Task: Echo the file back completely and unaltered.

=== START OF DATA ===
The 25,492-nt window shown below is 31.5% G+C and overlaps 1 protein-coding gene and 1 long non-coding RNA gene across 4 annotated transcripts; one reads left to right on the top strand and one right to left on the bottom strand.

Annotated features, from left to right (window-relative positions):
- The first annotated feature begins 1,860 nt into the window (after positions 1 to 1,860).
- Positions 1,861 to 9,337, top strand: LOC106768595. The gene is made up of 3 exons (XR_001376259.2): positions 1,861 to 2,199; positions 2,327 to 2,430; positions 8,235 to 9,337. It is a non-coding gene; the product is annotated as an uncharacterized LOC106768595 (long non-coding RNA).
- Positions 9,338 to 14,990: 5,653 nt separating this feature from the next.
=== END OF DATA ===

The 25,492-nt window shown below is 31.5% G+C and overlaps 1 protein-coding gene and 1 long non-coding RNA gene across 4 annotated transcripts; one reads left to right on the top strand and one right to left on the bottom strand.

Annotated features, from left to right (window-relative positions):
- The first annotated feature begins 1,860 nt into the window (after positions 1 to 1,860).
- Positions 1,861 to 9,337, top strand: LOC106768595. The gene is made up of 3 exons (XR_001376259.2): positions 1,861 to 2,199; positions 2,327 to 2,430; positions 8,235 to 9,337. It is a non-coding gene; the product is annotated as an uncharacterized LOC106768595 (long non-coding RNA).
- Positions 9,338 to 14,990: 5,653 nt separating this feature from the next.